Saturday, 20 October 2012

october playlist

since last month's bottle rocket was a recap of sorts, we set ourselves a wee challenge last night - to only plays songs that hadn't featured before in any of the 51 (!) previous bottle rockets. and we did it!*

1. the legends - another sunday
2. stars - backlines
3. yo la tengo - lewis
4. ringo deathstarr - rip
5. handsome furs - repatriated
6. django django - default
7. hospitality - friends of friends
8. wild flag - future crimes
9. telekinesis - country lane
10. new order - everything's gone green
11. plasticines - barcelona
12. talking heads - new feeling
13. the fresh & onlys - presence of mind
14. iggy pop - fire engine
15. paws - jellyfish
16. jefferson airplane - somebody to love
17. the doors - love her madly
18. the au pairs - dear john
19. twin shadow - the one
20. summer camp - better off without you
21. robyn feat snoop dogg - u should know better
22. von sudenfed - the rhinohead
23. lcd soundsystem - tribulations
24. liars - brats
25. big audio dynamite - e-mc2
26. the shins - fighting in a sack
27. magazine - a song from under the floorboards
28. david bowie - breaking glass
29. the b-52s - whammy kiss
30. pavement - cut your hair
31. josef k - heart of song
32. public image limited - public image
33. sly and the family stone - dance to the music
34. rocket from the crypt - young livers
35. the police - don't stand so close to me
36. weezer - getchoo
37. green day - sassafras roots
38. sir douglas quartet - she's about a mover
39. wilson pickett - land of 1000 dances
40. marvin gaye - aint that peculiar
41. shirley ellis - soul time
42. the smiths - shakespeare's sister
43. pixies - alec eiffel
44. le tigre - phanta
45. sparks - wacky woman
46. electric light orchestra - sweet talking woman
47. idlewild - you held the world in your arms
48. belle and sebastian - dog on wheels
49. abba - does your mother know?
50. the magnetic fields - you me and the moon
51. kirsty maccoll - free world
52. prince - let's go crazy
53. ash - girl from mars
54. extreme - get the funk out
55. fleetwood mac - rhiannon
56. def leppard - pour some sugar on me
57. justin timberlake - like i love you
58. bruce springteen - two hearts
59. the cure - friday i'm in love
60. deee-lite - groove is in the heart
61. the rolling stones - hot stuff
62. bryan ferry - let's stick together
63. the jacksons - blame it on the boogie
64. eddie floyd - good love, bad love

*well, almost...

Friday, 19 October 2012

TONIGHT: dancing to stuff in sleazys

what stuff?


and other stuff too.

nice n sleazy

11:30pm - 3am


Wednesday, 17 October 2012

GFT programme note: Ginger & Rosa


Please note this article contains spoilers

This is the way the world ends
This is the way the world ends
This is the way the world ends
Not with a bang but a whimper.
                                                T.S. Eliot, The Hollow Men

Though T.S. Eliot published The Hollow Men long before the Manhattan Project completed work on the world’s first fission bomb, the poem’s final stanza is oft-quoted in relation to fears of nuclear destruction. To offer a single example from popular culture, the above lines appear as an epigraph to Nevil Shute’s 1957 novel On the Beach, filmed two years later with Stanley Kramer in the director’s chair and Gregory Peck and Ava Gardner amongst its stars. On the Beach depicts an Earth decimated by nuclear war, with the northern hemisphere reduced to rubble and bones, and the last pockets of humanity (in Australia and other lower-latitude countries) left choosing between slow death by radioactive fallout or a quick demise via a government-provided suicide pill. There is no rescue, no deus ex machina saviour to restore hope, just a quiet acceptance of mankind’s self-made fate. In the context of the Cold War, with the potential horrors of total nuclear annihilation all-too-real thanks to MAD-logic and diplomatic deadlock, On the Beach offered a sobering vision of what was at stake.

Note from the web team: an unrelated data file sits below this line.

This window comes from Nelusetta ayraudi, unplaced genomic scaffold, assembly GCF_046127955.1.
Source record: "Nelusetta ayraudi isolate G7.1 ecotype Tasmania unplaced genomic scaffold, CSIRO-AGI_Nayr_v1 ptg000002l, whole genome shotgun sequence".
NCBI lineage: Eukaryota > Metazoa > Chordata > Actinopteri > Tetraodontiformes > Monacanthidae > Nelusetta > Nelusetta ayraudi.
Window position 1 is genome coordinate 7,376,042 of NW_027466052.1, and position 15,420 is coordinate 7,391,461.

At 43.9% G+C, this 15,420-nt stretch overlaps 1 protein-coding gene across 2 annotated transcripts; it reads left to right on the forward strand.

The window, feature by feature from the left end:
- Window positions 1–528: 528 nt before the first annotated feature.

Ginger & Rosa opens with its own stark reminder of nuclear warfare’s apocalyptic potential, using grainy footage of mushroom clouds and Hiroshima’s blasted landscape to succinctly establish the period’s perils. The wasteland scenes swiftly segue to a pristine London hospital, where two babies are born in parallel beds, one named Ginger, one named Rosa – literally entering the world in the shadow of nuclear war. The narrative then shifts forward to 1962, to the peak of atomic uncertainty, as the Cuban missile crisis threatens to make the gist of Shute’s fiction a terrible reality. Now aged sixteen, Ginger (Elle Fanning) and Rosa (Alice Englert) approach adulthood in a world of infinite, unbearable insecurity. Writer/director Sally Potter has described the period as ‘a transitional moment where people didn't know what was coming next’[1], a description applicable to both the historical era in which the film is set and the particular stage of life its titular duo are in the midst of navigating. Though in some ways both girls seem older than their years (as if their coming-of-age has been hastened by the gravitas of the political climate they inhabit), Potter provides frequent reminders of childhood: for instance, when Ginger moves in with her father, the first things that are unpacked are her teddy bears, which she arranges carefully on her new bed. The casting of Fanning in the part, just thirteen-years-old at the time of filming, similarly emphasises the character’s youth.